Sunday, September 17, 2017

CIOs as “Chief Influence Officer”: How to Influence the Business Influencers Effectively

Prepare, listen, question, and participate. IT plays a critical role in taking the organization to the next level of maturity.

IT is the business, every business across the industrial sectors is in the information management business now, and IT plays a crucial role in digital transformation. But the reality is, IT is still perceived as a support function to keep the lights on only. Why is IT not part of the inner circle? Could it be that IT is seen as a cost and not a strategic investment? Could it also because that CIOs haven’t done enough to advocate IT as the change agent? CIOs need to become more visible and accountable as “Chief Influence Officers,” learn how to influence the business influencers effectively.  

How can IT motivate their non-IT executives to want to get engaged and stay engaged? The potential of IT is often underutilized and underappreciated by the business or customers because of a communication breakdown. As such, one of the most important titles for CIOs is “Chief Influence Officer,” to make leadership influence at the scope of the entire business or even the industry. CIOs must be the strategic leader as their peer executive officers, speak business language, not technical jargons; and conversely, others need to listen to what they have to say. A little translation on both sides would go a long way. CIOs should understand the whole business models, customers, and the markets the business operates in, understand the competitive landscape, have a medium/long term investment and performance horizon in mind. Most importantly, to motivate non-IT executives to get engaged in the conversations, CIOs need to talk about commercial outcomes, not technical throughput, be seen to be leveraging current assets before seeking latest techie toys. Often times the business crowd wrongly equate IT solutions with concerns of expensive technical difficulties and the IT crowd builds more out of its own know-how than the need of the business customers. Thus, CIOs need to assume the role of business advisor, technical translator, and digital orchestrator and encourage others to do the same.

What are the things that should be done to be able to establish and maintain effective formal and informal conversations with business influencers? CIOs should master audience tailored business conversations because different stakeholders of the business have different concerns about IT for meeting their needs. A CIO that can communicate effectively with all levels of the organization via different styles, formal or informal way, has a solid grasp of the business goals and objectives and can interpret them into an IT strategy as well as mapping into IT management practice without “lost in translation.” In order to motivate non-IT executives, formal and informal meetings with individual stakeholders should focus on the stakeholder's needs and IT current and future initiatives that address those needs.  IT can no longer act as a business controller, IT entrepreneurialism becomes a new fixture for management in their efforts to substantiate their competitive position, affect market landscape, and drive new revenue growth. So, CIOs must take the time and effort to sway stakeholders and of course selves towards IT being a true business goal enabling asset, not just a "supporting" function. CIOs not only should have a seat on the table, more importantly, they need to have a voice, and play a significant role in co-creating business strategy, both through formal or informal communication and tailor different audience.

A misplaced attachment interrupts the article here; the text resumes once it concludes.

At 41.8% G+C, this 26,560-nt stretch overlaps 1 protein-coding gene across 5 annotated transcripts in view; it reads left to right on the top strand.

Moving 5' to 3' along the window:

Can you ask open and insightful questions for appreciating fresh viewpoints and enforce cross-functional communication? Great communications evolve all sorts of techniques. Either at C-Table or the boardroom or have a touchy-feely chat with end customers, the most powerful tool of a senior leader is the capacity to ask good questions. Because great open questions attract different perspectives, encourage critical thinking and deepen the understanding of business issues. Appreciates that the value of alternative perspectives and insights which say nothing of not trusting - simply looking from a different stance, and asking different questions. In this regards, CIOs as “Chief Inquisitive Officer” enforces their role as “Chief Influence Officer.” IT leaders and staff are not only just “know-how” people to provide technical solutions to customers, but also the facilitators who can collect customers’ feedback and initiate open conversations to figure out better ways to delight customers and benefit businesses.

Until CIOs think, talk, and act commercially rather than technically, they will remain strangers in a strange land. Prepare, listen, question, and participate. IT plays a critical role in taking the organization to the next level of maturity.  CIOs should build a very collaborative relationship with all peer CxOs because IT is a value-added solutionary to the entire company.


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